Character

In the End…It Doesn’t Have to Be All That Complicated

Assuming you were blessed from birth with perfect design sense, and have spent years honing your cartooning craft, it really doesn’t have to be as complicated as all the above examples. A simple, perfectly constructed character will suffice. Thirty or so exquisitely placed lines. Watch Chester Brown work:

Drawn and Quarterly  © Chester Brownart: Chester Brown book: Louis Riel publisher: Drawn and Quarterly © Chester Brown

Drawn and Quarterly  © Chester Brownart: Chester Brown book: Louis Riel publisher: Drawn and Quarterly © Chester Brown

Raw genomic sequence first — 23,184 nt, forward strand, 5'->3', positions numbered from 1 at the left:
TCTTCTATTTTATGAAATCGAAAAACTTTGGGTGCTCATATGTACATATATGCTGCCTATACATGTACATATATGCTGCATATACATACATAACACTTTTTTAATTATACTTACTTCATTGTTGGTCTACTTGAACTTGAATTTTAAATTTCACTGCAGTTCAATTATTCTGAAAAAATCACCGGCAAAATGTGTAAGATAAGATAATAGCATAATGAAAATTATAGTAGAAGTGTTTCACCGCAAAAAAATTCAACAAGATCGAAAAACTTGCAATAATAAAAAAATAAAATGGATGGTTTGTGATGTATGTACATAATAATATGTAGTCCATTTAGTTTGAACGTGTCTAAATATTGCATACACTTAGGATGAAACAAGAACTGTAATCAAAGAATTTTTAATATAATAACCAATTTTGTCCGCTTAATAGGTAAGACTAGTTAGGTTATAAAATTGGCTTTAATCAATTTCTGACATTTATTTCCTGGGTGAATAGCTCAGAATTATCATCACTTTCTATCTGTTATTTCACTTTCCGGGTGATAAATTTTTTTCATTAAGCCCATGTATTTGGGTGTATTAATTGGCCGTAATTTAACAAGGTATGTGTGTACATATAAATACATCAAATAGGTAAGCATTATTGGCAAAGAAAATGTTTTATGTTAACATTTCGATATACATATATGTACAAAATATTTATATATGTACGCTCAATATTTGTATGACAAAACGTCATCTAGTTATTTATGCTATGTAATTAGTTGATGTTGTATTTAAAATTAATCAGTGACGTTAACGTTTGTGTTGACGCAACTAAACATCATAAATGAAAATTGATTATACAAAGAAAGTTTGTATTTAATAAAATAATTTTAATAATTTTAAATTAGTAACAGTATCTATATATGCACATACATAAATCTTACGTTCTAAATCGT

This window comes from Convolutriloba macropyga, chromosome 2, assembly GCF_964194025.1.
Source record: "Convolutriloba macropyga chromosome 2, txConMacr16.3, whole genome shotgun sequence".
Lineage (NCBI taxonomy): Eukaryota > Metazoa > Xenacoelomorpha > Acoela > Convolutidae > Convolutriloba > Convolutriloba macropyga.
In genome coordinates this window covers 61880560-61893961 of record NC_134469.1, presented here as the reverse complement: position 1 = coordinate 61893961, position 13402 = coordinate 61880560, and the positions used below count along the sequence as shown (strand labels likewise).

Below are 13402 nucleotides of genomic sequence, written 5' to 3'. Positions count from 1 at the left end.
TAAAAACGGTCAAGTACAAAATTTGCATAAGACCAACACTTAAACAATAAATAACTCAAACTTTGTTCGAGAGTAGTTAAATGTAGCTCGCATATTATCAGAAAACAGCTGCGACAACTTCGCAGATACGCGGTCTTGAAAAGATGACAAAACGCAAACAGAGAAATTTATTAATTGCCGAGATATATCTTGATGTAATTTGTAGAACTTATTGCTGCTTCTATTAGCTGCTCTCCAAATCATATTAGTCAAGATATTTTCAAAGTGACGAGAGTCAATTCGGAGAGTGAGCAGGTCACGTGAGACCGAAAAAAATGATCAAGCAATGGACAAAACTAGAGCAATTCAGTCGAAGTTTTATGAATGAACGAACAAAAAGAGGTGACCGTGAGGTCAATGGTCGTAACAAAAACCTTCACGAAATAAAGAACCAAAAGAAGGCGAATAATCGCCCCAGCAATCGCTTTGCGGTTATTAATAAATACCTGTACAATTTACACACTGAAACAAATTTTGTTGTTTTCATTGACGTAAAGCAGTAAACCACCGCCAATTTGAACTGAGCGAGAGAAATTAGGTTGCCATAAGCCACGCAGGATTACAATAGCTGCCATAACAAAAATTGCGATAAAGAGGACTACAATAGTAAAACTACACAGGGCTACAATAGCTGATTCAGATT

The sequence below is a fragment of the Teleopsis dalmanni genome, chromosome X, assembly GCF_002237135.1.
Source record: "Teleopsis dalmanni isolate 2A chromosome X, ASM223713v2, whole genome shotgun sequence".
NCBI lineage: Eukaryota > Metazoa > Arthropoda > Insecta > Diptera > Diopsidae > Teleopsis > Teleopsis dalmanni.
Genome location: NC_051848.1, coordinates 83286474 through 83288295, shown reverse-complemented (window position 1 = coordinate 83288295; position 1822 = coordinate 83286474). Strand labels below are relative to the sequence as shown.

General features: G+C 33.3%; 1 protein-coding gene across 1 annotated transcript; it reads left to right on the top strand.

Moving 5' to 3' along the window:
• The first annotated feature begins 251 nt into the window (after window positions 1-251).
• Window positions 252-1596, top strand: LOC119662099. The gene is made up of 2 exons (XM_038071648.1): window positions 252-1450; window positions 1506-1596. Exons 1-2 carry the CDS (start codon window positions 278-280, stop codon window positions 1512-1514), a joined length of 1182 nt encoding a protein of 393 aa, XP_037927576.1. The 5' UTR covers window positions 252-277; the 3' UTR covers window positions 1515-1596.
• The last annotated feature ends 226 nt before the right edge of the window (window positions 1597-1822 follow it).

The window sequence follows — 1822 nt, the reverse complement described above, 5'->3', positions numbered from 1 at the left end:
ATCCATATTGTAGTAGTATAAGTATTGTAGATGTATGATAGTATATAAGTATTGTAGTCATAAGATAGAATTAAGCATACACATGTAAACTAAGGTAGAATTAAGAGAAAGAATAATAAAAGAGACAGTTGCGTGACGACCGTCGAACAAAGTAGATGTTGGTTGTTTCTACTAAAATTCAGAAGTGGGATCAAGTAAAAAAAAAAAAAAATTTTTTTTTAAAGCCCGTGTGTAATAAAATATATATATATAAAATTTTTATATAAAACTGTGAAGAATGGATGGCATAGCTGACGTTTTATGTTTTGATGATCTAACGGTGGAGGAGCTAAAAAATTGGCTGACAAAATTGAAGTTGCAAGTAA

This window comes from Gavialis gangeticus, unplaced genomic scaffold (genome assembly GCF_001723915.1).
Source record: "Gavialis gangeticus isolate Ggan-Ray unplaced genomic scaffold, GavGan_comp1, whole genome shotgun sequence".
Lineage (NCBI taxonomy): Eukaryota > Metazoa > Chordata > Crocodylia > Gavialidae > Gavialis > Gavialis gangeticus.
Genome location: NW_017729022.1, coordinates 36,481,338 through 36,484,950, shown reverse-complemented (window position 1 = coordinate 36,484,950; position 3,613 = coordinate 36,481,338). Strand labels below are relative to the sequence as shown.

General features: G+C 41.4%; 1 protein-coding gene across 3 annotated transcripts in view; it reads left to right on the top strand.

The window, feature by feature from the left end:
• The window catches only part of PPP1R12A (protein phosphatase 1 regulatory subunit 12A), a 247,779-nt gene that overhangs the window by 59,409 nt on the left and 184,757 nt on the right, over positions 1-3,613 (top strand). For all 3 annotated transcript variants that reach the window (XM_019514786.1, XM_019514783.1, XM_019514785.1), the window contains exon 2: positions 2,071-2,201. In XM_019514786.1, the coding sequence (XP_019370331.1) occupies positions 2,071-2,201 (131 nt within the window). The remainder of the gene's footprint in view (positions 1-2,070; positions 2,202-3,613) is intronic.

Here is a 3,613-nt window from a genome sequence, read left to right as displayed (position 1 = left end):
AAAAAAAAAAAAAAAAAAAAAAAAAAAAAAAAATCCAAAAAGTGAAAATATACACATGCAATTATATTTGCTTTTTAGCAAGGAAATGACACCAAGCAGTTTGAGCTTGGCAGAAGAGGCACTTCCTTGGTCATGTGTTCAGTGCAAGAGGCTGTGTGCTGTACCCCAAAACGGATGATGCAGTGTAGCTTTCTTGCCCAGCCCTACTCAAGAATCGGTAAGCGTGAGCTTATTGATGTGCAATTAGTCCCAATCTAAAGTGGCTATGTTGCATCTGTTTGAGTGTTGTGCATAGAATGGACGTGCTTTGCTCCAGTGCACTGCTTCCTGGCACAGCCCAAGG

Is that God complaining about Mounties? So awesome!

Now, I was less than sold on Brown’s other work, particularly The Playboy. (What? People – adolescents at that! – look at pornographic materials, in secret, and then feel sort of guilty about it? Explain. ) But here Brown’s cartooning mastery cannot be ignored. These character designs combine The Yellow Submarine with the monumentality of Diego Rivera’s mural figures. The latter is perhaps not as left field as it seems: Louis Riel was a real-life revolutionary, so the larger-than-life quality of Rivera’s Communist Manifestos is fitting. Put this comic at the top of your read pile and you’ll find yourself wondering why all your superheroes seem so wussy and frail. Viva la Revolution! Rethink what you know!

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